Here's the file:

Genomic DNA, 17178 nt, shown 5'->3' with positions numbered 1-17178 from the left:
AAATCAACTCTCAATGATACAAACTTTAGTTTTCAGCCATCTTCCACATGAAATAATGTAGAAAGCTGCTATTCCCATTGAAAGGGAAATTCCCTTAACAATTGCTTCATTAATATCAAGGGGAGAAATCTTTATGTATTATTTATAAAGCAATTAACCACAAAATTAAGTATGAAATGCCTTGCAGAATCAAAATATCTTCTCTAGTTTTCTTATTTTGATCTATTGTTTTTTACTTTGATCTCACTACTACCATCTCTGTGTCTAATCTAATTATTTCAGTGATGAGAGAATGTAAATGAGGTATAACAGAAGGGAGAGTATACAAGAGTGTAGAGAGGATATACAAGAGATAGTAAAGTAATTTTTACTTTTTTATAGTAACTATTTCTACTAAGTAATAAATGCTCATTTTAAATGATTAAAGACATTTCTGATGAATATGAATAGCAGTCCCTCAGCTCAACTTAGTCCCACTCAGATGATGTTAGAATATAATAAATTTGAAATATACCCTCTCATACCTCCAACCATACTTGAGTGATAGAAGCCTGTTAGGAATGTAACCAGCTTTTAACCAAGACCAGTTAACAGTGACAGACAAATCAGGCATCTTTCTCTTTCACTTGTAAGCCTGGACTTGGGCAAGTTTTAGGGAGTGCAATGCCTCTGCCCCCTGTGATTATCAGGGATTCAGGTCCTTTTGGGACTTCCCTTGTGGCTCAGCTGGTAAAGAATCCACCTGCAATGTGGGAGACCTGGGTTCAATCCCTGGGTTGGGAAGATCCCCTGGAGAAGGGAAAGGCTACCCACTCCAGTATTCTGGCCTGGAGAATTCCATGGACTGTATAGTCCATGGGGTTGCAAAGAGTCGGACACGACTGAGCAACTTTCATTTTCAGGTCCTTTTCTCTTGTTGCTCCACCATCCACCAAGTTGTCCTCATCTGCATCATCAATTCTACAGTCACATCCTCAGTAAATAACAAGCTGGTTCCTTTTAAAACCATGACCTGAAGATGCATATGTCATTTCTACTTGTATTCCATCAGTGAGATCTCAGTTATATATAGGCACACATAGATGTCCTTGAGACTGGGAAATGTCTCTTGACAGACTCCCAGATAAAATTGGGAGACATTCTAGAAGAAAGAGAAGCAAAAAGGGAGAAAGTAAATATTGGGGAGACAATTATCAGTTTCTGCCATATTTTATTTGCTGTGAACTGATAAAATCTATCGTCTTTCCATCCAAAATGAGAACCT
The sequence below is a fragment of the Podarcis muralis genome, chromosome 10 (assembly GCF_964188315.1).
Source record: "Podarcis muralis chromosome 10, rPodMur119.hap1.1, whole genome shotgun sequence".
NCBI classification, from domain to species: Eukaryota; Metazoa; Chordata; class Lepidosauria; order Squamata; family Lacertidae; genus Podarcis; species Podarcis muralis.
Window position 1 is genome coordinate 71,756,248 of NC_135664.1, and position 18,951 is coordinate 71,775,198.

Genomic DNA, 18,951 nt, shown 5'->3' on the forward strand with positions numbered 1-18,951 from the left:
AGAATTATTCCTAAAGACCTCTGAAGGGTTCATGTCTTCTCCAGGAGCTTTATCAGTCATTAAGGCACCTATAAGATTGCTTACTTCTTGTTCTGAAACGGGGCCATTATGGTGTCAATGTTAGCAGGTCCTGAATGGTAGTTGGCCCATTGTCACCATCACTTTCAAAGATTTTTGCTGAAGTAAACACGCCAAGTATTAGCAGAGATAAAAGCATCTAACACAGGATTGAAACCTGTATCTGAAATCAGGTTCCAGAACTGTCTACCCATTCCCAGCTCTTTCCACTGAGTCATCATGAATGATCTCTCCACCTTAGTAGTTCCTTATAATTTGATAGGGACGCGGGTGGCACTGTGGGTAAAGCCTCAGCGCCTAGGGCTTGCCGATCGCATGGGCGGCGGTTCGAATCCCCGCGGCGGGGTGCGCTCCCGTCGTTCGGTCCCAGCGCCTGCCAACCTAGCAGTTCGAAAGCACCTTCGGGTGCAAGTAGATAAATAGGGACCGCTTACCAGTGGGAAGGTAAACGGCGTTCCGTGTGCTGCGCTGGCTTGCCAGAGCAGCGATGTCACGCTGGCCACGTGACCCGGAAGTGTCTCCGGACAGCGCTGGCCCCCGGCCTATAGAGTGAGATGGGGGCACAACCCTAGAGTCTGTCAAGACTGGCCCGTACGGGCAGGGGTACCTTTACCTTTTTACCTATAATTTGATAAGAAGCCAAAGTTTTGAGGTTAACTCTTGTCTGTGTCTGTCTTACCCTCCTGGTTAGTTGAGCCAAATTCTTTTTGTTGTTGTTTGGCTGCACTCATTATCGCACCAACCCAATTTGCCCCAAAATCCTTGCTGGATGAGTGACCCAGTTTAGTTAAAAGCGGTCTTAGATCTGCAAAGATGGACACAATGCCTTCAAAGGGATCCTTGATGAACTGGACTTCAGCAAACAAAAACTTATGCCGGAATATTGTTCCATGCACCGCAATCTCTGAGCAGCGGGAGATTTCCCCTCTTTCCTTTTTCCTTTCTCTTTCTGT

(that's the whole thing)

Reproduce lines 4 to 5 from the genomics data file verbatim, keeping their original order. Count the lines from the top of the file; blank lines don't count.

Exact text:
Source record: "Podarcis muralis chromosome 10, rPodMur119.hap1.1, whole genome shotgun sequence".
NCBI classification, from domain to species: Eukaryota; Metazoa; Chordata; class Lepidosauria; order Squamata; family Lacertidae; genus Podarcis; species Podarcis muralis.